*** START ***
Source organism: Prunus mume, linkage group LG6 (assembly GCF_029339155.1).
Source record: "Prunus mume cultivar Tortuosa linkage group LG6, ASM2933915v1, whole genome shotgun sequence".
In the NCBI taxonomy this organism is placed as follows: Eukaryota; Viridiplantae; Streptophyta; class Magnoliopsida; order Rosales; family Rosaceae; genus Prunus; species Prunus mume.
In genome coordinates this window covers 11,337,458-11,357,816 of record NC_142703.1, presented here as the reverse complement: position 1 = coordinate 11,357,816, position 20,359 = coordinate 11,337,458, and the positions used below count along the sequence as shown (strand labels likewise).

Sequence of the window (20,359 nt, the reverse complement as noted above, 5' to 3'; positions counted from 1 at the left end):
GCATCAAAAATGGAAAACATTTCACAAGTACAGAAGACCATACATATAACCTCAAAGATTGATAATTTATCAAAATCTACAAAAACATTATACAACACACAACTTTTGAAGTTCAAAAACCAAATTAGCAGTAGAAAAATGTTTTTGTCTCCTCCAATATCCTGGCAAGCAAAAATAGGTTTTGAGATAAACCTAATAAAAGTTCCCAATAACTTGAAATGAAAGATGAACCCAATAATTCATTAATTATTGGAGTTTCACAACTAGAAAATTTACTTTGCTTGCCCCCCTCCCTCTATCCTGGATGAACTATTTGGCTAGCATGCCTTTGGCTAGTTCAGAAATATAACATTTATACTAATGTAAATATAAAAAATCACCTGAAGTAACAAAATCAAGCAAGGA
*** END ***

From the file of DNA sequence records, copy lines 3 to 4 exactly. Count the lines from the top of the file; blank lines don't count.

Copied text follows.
In the NCBI taxonomy this organism is placed as follows: Eukaryota; Viridiplantae; Streptophyta; class Magnoliopsida; order Rosales; family Rosaceae; genus Prunus; species Prunus mume.
In genome coordinates this window covers 11,337,458-11,357,816 of record NC_142703.1, presented here as the reverse complement: position 1 = coordinate 11,357,816, position 20,359 = coordinate 11,337,458, and the positions used below count along the sequence as shown (strand labels likewise).